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ASN Wikibase Occurrence # 36502
Last updated: 11 September 2021
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Time:19:54 CST
Type:Silhouette image of generic PA30 model; specific model in this crash may look slightly different
Piper PA-30-320 Twin Comanche B
Owner/operator:Norville Vail Neitzke DBA Neitzke Enterprises
Registration: N8398Y
MSN: 30-1142
Fatalities:Fatalities: 1 / Occupants: 1
Other fatalities:0
Aircraft damage: Written off (damaged beyond repair)
Location:5 miles South of Georgetown, Williamson County, Texas -   United States of America
Phase: En route
Departure airport:Fort Smith Municipal Airport, Fort Smith, Arkansas (FSM/KFSM)
Destination airport:Laredo International Airport, Laredo, Texas (LRD/KLRD)
On January 5, 1995, at 19:54 CST (Central Standard Time), a Piper PA-30, N8398Y, was destroyed following a loss of control near Georgetown, Texas. The airline transport rated pilot was fatally injured. Dark night instrument meteorological conditions prevailed throughout the area for the 14 CFR 91 positioning flight.

At approximately 07:30 the airplane departed Miller International Airport (MFE/KMFE), McAllen, Texas, on a 14 CFR 135 flight to Fort Smith Municipal Airport (FSM/KFSM), Fort Smith, Arkansas. According to the enclosed load manifest, the airplane departed Miller International Airport with 100 gallons of fuel. The airplane was fueled with 41 gallons of 100 octane low lead aviation gasoline at Fort Smith Municipal Airport.

The airplane departed Fort Smith with a destination of Laredo International Airport (LRD/KLRD), Laredo, Texas. The pilot air-filed an instrument flight rules (IFR) flight plan and received an IFR clearance near Temple, Texas. The pilot reported level at 6,000 feet MSL to Austin Approach Control. A faint "Mayday" call was heard by a Southwest Airline pilot and reported to approach control. The controller reported radar contact and communications was lost with the airplane.

The wreckage was located on January 6, 1996, at 08:30 CST, 5 miles south of Georgetown, Williamson County, Texas.

A examination of the airframe and engine records by a Federal Aviation Administration inspector did not reveal any anomalies or uncorrected maintenance defects. The aircraft was located in the initial ground scar on a measured magnetic heading of 205 degrees. The left and right engines were buried in the ground at the initial scar. The left and right wing leading edges were crushed, and the right wing tip fuel tank was separated from the wing. The roof was separated from the cabin. The left horizontal stabilizer was separated and found 24 feet from the main wreckage. The empennage and fuselage were partially separated and displaced forward.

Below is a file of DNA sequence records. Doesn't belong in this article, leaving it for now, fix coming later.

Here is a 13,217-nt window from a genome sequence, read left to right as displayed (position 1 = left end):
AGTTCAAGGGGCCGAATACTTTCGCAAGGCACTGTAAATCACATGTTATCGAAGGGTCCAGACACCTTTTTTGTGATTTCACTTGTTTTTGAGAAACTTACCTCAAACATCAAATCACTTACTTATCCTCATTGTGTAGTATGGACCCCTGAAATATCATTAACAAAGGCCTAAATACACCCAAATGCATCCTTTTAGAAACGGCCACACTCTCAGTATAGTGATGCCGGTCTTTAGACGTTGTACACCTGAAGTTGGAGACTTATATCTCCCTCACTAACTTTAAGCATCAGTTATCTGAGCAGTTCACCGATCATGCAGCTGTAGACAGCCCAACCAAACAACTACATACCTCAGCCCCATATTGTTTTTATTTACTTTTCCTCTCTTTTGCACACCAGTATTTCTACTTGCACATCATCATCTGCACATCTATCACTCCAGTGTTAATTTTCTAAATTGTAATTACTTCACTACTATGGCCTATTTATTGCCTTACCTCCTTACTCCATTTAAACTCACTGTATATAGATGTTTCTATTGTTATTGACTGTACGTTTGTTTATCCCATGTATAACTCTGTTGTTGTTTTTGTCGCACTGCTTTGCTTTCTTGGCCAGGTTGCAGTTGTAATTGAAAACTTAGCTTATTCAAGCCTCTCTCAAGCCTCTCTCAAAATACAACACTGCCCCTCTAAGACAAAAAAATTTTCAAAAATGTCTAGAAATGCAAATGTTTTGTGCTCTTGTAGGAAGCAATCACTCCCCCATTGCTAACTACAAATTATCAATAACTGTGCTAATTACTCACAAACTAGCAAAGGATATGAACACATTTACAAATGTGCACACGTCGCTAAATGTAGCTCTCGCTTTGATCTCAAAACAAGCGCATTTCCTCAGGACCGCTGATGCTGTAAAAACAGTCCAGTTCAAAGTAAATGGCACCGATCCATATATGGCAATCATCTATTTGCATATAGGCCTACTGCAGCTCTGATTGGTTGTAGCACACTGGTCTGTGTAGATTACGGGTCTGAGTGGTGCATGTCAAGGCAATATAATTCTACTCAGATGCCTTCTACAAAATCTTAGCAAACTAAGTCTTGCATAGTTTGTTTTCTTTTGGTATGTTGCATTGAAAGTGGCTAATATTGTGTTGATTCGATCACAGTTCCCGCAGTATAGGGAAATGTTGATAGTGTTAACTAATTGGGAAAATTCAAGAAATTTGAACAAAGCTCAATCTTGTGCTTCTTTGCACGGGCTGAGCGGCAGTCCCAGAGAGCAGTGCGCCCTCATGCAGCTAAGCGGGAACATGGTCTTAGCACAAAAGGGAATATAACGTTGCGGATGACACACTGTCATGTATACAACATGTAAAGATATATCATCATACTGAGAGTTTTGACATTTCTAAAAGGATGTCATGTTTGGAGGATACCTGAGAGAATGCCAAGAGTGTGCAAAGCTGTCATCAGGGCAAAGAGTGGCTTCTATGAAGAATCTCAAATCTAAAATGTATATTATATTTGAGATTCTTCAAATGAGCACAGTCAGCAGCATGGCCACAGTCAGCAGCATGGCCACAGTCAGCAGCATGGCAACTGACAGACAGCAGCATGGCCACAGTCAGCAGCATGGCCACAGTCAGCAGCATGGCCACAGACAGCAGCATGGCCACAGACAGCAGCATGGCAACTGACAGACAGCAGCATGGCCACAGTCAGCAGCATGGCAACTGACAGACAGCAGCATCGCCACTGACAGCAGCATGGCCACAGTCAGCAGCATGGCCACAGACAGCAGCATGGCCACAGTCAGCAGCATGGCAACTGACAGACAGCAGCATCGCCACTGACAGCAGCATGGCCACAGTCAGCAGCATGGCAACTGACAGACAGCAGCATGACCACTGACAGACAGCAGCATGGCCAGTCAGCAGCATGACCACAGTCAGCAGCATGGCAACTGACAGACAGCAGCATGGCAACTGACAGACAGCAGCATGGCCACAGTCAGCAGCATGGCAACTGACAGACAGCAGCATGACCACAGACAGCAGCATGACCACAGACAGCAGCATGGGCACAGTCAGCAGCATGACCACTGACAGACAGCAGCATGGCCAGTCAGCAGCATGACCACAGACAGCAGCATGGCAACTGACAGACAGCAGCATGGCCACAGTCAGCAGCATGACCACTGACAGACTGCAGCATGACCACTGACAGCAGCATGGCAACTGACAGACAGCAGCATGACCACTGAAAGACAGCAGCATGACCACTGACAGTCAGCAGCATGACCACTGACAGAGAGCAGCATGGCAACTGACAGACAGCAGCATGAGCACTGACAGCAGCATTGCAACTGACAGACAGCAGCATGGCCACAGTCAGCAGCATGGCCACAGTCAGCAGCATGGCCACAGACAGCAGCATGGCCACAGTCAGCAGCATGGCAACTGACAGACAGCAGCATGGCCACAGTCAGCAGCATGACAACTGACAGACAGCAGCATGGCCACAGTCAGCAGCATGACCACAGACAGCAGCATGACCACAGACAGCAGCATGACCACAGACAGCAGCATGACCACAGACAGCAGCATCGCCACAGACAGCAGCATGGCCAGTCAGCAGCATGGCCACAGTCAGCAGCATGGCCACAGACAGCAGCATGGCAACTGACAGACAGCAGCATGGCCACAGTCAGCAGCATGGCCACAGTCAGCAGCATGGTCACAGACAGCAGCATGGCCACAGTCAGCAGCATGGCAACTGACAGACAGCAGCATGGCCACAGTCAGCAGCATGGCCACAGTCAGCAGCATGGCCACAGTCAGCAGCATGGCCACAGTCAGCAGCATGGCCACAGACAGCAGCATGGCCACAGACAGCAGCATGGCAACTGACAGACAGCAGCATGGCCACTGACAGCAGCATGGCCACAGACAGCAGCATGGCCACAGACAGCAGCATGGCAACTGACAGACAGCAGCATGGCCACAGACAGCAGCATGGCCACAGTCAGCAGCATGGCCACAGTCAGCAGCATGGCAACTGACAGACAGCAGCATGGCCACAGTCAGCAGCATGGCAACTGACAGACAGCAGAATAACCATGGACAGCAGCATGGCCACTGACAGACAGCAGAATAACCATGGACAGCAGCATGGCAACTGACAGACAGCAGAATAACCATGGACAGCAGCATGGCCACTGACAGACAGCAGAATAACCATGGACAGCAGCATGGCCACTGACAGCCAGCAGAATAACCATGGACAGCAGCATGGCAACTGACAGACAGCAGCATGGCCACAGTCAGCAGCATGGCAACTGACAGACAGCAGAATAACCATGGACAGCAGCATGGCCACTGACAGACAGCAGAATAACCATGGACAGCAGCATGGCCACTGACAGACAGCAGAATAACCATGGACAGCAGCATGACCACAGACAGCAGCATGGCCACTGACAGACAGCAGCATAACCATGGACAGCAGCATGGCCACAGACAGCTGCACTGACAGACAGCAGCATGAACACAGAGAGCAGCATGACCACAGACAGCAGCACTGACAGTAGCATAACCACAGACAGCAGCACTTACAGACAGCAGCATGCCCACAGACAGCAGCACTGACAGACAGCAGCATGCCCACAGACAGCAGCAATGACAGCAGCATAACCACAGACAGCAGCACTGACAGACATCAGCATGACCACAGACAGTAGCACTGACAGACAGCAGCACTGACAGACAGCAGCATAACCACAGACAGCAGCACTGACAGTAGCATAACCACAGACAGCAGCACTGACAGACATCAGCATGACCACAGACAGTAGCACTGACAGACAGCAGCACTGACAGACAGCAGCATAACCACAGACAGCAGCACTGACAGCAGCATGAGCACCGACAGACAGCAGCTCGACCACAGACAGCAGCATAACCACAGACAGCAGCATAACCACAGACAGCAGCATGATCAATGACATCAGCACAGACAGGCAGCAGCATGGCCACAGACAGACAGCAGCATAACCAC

Both propeller assemblies were bent aft. The right propeller assembly was found separated at the propeller flange. It was noted that none of the propellers exhibited twisting, tip damage, or rotational scarring. The damage to the assemblies occurred during recovery.

Both fuel boost pump elements were separated from the motors and residual fuel was present. The 2 fuel selectors were loose, and their position could not be determined. The investigation team examined the engines and found no anomalies that could account for a loss of power.

The autopsy on the pilot was performed by Roberto J. Bayardo, M.D., Office of the Medical Examiner of Travis County, Austin, Texas. In the opinion of Dr. Bayardo, the pilot "came to his death as a result of the injuries suffered from the airplane crash which was caused by the decedent having a heart attack." His report is attached. Toxicological findings were negative.

Registration N8398Y cancelled by the FAA on April 2, 1996 as "destroyed"


1. NTSB Identification: FTW95FA084 at
2. FAA:

Revision history:

24-Oct-2008 10:30 ASN archive Added
21-Dec-2016 19:23 ASN Update Bot Updated [Time, Damage, Category, Investigating agency]
07-Apr-2017 17:05 Dr.John Smith Updated [Time, Aircraft type, Operator, Location, Departure airport, Destination airport, Source, Narrative]

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